Unless a company is entering a new market or is a startup, most job openings are the result of a firing or resignation. You might think that companies would look for someone radically different from the departing executive. Instead, companies typically seek someone with the same good qualities as the previous jobholder but without the failings. What the company really needs is an executive who is experienced and able to effectively convince his colleagues that the previous executive’s strategy needed to change. The problem with this approach is that it focuses the search on the familiar personality and effective competencies of the predecessor rather than on the job’s requirements going forward.
Too often, senior teams recruiting C-levels put together long and detailed job descriptions that could be filled only by God. These job descriptions are usually filled with contradictions: the candidate should be a forceful leader and a team player, a high-energy “doer” and a thoughtful analyst.
At the most senior level, such job descriptions are sometimes drawn up by a team that interviews – or at least seeks feedback from – everyone in the company who will work with the incomer. The team records each person’s view of the job’s requirements and concept of what qualities lead to excellent performance. The specifications are usually compiled without considering the few critical priorities that the new manager should accomplish. Nor do they consider which skills already exist in the organisation. The result is that the number of “suitable” candidates becomes very small. And, because the criteria are based on assumptions and data which is subjective (opinion), it may still leave out the best candidates who might have the essential mix of competencies needed for success even if they don’t meet some of the specifications, such as an MBA or a certain number of years of very specific experience.
Executives often have favourite questions that they ask regardless of the situation’s specifics: “What are your strengths and weaknesses?” and “Where do you want to be five years from now?” To the people asking them, these questions have either and only good or bad answers. The answers to these are only opinions rendered with no thought to context and are simply taken as fact.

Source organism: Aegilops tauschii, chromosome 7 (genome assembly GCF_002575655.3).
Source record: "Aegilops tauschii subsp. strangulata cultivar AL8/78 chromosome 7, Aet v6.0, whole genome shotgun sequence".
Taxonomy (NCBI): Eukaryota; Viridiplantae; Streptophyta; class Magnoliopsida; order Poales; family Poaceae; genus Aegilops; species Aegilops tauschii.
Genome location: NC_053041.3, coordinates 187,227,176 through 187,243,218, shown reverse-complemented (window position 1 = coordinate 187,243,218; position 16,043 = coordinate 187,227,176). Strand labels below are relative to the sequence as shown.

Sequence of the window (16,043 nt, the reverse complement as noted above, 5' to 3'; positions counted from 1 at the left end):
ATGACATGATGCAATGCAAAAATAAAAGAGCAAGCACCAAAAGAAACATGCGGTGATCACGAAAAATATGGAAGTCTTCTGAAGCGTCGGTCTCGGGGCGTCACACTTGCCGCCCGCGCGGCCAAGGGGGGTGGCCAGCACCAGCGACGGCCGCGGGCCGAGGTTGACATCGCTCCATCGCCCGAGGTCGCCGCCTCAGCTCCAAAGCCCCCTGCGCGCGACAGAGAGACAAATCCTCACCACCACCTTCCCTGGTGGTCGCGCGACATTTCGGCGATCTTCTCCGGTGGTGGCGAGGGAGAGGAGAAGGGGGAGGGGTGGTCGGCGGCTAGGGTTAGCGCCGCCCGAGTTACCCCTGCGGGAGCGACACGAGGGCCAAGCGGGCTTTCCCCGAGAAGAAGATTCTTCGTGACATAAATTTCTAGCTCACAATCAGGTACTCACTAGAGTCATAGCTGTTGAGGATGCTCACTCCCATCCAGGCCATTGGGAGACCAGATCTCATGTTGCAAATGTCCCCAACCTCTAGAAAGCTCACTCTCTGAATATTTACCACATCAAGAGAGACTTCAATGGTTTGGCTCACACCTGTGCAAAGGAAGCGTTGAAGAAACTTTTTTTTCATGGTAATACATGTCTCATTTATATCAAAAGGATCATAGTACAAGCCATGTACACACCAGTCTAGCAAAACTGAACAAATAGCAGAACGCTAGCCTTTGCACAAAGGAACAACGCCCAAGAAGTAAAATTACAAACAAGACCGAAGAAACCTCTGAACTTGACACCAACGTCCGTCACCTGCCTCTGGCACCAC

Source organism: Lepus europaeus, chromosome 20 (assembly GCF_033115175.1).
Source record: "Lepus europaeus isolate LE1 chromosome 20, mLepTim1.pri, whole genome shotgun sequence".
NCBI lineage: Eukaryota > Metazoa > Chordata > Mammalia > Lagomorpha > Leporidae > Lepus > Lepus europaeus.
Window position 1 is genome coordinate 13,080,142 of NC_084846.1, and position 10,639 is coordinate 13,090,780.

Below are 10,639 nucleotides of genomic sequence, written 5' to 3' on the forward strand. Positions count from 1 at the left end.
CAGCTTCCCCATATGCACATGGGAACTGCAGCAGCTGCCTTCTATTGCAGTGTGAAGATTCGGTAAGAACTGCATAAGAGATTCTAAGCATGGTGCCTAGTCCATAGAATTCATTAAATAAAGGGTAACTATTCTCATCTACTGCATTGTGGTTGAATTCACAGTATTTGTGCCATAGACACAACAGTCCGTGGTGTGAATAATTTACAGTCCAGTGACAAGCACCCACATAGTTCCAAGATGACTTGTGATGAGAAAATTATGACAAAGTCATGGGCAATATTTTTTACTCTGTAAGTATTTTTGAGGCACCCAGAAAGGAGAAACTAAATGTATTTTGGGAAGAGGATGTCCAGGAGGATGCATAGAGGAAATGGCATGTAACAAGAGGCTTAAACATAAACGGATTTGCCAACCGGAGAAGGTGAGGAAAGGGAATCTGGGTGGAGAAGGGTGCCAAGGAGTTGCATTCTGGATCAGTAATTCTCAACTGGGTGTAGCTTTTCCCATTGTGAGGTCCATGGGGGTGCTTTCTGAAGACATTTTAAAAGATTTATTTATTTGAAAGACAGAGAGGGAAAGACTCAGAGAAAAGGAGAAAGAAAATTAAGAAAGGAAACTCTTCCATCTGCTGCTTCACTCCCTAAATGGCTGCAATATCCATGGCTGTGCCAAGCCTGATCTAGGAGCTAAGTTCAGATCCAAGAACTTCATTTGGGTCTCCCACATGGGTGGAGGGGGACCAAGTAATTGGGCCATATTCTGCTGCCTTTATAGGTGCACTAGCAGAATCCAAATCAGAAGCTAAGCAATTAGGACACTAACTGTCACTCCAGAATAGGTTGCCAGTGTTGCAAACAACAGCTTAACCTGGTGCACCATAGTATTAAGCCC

I also know from much experience that unlike the camera, the CV sometimes lies. A candidate recently asked me to add a degree from Cambridge “because it will look good!” I didn’t succumb but the fact is many job candidates aren’t thinking about long-term fit with a company; they’re thinking about making more money, boosting their profile, or being taken on by what they feel is a better organisation.
People often use their own-edited CV to skew the interview – I know this because they tell me. During interviews, people often “adjust” the truth to fit the question. The fact is, the hiring process isn’t very conducive to complete honesty. People want to put their best selves forward, and to do so often involves showing the camera your best angle. The problem is that most companies never try to see any other.
References are another fatal trap if the recruiter isn’t careful. Just as people tend to accept interviewees at their word, so do they with references. But references need to be handled with care. Interestingly, executives usually believe what they hear from a reference even when they don’t know if that person is credible. There are few other circumstances in life in which we accept someone’s judgment with such trust. Who would allow an independent car mechanic to repair their Bentley without investigating, probably with Bentley, that he was capable? When it comes to selecting a potential employee, executives very often think nothing of taking the word of a perfect stranger. Often, they feel as if they have no choice. Time is short. They also have no way of getting to know references well enough to judge their assessments. Executives trust strangers, they may posit, because there is no alternative.
Recruiting executives also need to be careful how they delegate. As I often point out to clients, you must not assume, for the CV, that your intended recipient is the first person who will read it. You may intend it for a CTO but it is just as likely to be initially screened by HR who are given set criteria.
Most executives want to make hiring decisions personally. They want to interview finalists and pick “the winner.” However, many executives delegate the critical steps leading up to that point. Most often, they ask their direct reports or members of the human resources department to create the job description. Such delegation would not be bad if the people creating the description were properly briefed on the nature of the job opening and if top managers remained involved in the hiring process along the way. But that rarely happens; the executive is too busy. That’s why he or she delegated the task in the first place.
It takes no time researching to establish that the efficacy of various evaluation methods, including different forms of interviews, reference checks, personality tests to build structured interviews are the most reliable of all popular techniques for predicting performance. The interviewer must have a list of well-prepared questions designed to reveal the candidate’s competencies—relevant knowledge, skills, and general abilities. Such interviews, which often include difficult or uncomfortable questions, must be carefully planned, and executed. Most interviews are anything but. They are loose conversations that cover subjects from the candidate’s and the interviewer’s mutual acquaintances to the recent Arsenal vs Tottenham game. When it comes to business, the interviewer throws a few predictable questions to the candidate who bounces them back. The session becomes a friendly chat – we’re back to cosy lunches. The participants may walk away from it happy, but little about the candidate’s ability to perform has really been learned. The costs of unstructured interviews are many, but perhaps the most damaging one is invisible: rejecting a highly qualified candidate who simply didn’t excel at gossip.